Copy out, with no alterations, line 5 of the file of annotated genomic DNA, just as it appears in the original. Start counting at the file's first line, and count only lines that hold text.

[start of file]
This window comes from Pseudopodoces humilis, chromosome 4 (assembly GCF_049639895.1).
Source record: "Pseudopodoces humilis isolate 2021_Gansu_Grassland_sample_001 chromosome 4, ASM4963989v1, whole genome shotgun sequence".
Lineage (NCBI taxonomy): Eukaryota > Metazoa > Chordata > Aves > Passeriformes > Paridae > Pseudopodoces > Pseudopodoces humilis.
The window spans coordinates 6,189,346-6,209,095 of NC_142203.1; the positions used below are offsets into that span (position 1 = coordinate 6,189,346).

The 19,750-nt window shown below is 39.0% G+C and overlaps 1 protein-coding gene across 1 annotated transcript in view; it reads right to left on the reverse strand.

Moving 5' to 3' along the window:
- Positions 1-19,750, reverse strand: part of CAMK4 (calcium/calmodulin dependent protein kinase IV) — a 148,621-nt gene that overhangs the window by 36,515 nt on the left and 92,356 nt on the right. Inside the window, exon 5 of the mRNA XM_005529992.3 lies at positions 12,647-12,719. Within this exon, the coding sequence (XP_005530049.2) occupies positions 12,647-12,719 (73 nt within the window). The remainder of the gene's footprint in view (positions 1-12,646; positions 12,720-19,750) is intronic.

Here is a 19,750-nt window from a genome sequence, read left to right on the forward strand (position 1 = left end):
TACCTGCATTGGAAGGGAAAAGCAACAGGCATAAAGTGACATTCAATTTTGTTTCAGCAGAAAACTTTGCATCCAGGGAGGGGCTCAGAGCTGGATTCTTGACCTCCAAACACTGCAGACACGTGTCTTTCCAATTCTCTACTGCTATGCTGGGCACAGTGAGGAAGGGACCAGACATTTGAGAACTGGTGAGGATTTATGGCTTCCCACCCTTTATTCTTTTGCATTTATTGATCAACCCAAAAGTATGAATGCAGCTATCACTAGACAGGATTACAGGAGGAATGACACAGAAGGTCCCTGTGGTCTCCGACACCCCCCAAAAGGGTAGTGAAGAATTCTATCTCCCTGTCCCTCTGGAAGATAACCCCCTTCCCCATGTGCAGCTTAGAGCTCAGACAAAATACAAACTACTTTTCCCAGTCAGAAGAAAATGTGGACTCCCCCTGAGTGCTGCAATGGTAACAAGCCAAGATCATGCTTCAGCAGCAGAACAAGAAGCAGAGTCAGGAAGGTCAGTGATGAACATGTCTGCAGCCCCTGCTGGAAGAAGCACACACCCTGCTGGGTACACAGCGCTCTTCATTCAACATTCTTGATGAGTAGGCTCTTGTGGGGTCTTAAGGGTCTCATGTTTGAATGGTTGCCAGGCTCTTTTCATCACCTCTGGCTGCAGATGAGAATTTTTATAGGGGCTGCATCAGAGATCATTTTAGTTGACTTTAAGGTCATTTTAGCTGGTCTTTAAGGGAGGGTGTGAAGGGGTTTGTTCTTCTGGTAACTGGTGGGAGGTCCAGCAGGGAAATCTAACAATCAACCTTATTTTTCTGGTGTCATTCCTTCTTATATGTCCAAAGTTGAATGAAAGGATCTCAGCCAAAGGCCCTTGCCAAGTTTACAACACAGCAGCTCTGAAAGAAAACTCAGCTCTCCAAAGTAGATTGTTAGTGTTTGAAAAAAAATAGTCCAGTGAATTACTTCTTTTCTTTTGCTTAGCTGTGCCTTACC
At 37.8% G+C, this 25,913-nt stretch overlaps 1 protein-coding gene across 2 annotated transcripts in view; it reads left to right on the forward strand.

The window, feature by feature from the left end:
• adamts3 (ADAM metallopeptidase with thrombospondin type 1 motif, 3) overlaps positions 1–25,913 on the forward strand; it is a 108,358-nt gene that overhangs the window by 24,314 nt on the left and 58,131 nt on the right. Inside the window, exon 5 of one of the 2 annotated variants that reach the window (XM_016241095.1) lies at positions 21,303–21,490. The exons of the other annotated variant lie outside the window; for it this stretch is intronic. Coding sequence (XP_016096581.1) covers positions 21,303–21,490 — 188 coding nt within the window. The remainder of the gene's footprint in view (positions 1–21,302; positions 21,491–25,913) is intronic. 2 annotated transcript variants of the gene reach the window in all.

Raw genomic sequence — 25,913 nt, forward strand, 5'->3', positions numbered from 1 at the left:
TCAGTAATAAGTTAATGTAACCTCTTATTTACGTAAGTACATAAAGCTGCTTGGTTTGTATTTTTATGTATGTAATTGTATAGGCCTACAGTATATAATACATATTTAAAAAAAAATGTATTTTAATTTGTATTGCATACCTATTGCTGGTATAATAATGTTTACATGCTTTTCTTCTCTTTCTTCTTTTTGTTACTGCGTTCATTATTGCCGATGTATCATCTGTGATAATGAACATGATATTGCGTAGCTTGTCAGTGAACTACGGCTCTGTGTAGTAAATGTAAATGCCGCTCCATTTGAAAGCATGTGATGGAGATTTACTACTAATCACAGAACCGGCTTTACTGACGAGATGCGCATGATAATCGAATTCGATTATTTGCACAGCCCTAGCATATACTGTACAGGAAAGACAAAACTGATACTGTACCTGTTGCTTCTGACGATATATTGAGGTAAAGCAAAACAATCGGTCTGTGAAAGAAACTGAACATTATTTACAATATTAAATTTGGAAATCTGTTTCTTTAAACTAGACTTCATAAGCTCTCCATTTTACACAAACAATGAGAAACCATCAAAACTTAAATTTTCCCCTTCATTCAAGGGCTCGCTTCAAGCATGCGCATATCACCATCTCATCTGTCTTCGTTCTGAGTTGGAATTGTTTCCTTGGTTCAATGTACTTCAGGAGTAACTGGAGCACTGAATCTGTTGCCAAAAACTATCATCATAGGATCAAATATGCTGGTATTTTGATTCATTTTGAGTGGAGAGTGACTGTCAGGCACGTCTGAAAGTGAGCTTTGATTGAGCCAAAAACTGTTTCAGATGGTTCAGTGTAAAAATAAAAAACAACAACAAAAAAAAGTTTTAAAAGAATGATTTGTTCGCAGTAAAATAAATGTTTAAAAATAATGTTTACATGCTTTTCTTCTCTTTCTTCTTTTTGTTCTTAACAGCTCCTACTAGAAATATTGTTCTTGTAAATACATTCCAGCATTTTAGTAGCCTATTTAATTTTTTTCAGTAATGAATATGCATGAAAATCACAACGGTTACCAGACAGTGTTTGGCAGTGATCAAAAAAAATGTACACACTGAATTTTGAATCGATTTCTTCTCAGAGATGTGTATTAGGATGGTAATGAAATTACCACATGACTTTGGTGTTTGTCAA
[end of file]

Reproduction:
The 19,750-nt window shown below is 39.0% G+C and overlaps 1 protein-coding gene across 1 annotated transcript in view; it reads right to left on the reverse strand.